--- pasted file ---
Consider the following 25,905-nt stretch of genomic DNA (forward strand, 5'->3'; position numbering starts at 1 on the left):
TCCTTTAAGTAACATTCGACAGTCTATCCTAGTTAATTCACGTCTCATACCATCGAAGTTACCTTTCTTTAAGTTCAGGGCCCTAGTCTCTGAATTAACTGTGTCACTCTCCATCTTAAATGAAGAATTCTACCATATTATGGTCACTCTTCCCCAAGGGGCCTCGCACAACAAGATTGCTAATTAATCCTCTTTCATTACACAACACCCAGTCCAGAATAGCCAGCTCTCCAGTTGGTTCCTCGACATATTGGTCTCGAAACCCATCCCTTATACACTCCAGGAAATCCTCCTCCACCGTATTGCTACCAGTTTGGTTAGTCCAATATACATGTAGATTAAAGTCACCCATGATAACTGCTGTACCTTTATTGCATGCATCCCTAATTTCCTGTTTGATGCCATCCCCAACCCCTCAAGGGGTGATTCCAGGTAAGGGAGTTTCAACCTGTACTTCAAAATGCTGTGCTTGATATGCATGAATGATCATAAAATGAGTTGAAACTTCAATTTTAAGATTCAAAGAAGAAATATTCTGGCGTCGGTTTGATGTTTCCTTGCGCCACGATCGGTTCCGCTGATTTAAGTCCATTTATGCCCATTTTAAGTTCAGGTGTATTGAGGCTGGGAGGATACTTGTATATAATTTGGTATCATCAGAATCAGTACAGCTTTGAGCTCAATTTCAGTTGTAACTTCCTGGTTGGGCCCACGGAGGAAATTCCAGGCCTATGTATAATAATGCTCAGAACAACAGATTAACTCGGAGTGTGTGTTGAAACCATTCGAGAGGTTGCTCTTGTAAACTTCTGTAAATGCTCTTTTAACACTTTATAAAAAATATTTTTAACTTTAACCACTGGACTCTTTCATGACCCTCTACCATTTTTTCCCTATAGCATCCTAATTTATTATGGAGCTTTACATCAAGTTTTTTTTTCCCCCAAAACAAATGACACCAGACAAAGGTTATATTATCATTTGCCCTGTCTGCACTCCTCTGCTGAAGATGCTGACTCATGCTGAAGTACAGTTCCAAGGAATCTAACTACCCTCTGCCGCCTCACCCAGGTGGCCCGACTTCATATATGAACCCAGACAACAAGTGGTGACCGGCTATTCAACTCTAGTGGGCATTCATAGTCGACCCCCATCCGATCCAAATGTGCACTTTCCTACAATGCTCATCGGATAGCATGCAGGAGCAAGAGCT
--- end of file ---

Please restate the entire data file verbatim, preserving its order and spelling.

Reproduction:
Consider the following 25,905-nt stretch of genomic DNA (forward strand, 5'->3'; position numbering starts at 1 on the left):
TCCTTTAAGTAACATTCGACAGTCTATCCTAGTTAATTCACGTCTCATACCATCGAAGTTACCTTTCTTTAAGTTCAGGGCCCTAGTCTCTGAATTAACTGTGTCACTCTCCATCTTAAATGAAGAATTCTACCATATTATGGTCACTCTTCCCCAAGGGGCCTCGCACAACAAGATTGCTAATTAATCCTCTTTCATTACACAACACCCAGTCCAGAATAGCCAGCTCTCCAGTTGGTTCCTCGACATATTGGTCTCGAAACCCATCCCTTATACACTCCAGGAAATCCTCCTCCACCGTATTGCTACCAGTTTGGTTAGTCCAATATACATGTAGATTAAAGTCACCCATGATAACTGCTGTACCTTTATTGCATGCATCCCTAATTTCCTGTTTGATGCCATCCCCAACCCCTCAAGGGGTGATTCCAGGTAAGGGAGTTTCAACCTGTACTTCAAAATGCTGTGCTTGATATGCATGAATGATCATAAAATGAGTTGAAACTTCAATTTTAAGATTCAAAGAAGAAATATTCTGGCGTCGGTTTGATGTTTCCTTGCGCCACGATCGGTTCCGCTGATTTAAGTCCATTTATGCCCATTTTAAGTTCAGGTGTATTGAGGCTGGGAGGATACTTGTATATAATTTGGTATCATCAGAATCAGTACAGCTTTGAGCTCAATTTCAGTTGTAACTTCCTGGTTGGGCCCACGGAGGAAATTCCAGGCCTATGTATAATAATGCTCAGAACAACAGATTAACTCGGAGTGTGTGTTGAAACCATTCGAGAGGTTGCTCTTGTAAACTTCTGTAAATGCTCTTTTAACACTTTATAAAAAATATTTTTAACTTTAACCACTGGACTCTTTCATGACCCTCTACCATTTTTTCCCTATAGCATCCTAATTTATTATGGAGCTTTACATCAAGTTTTTTTTTCCCCCAAAACAAATGACACCAGACAAAGGTTATATTATCATTTGCCCTGTCTGCACTCCTCTGCTGAAGATGCTGACTCATGCTGAAGTACAGTTCCAAGGAATCTAACTACCCTCTGCCGCCTCACCCAGGTGGCCCGACTTCATATATGAACCCAGACAACAAGTGGTGACCGGCTATTCAACTCTAGTGGGCATTCATAGTCGACCCCCATCCGATCCAAATGTGCACTTTCCTACAATGCTCATCGGATAGCATGCAGGAGCAAGAGCT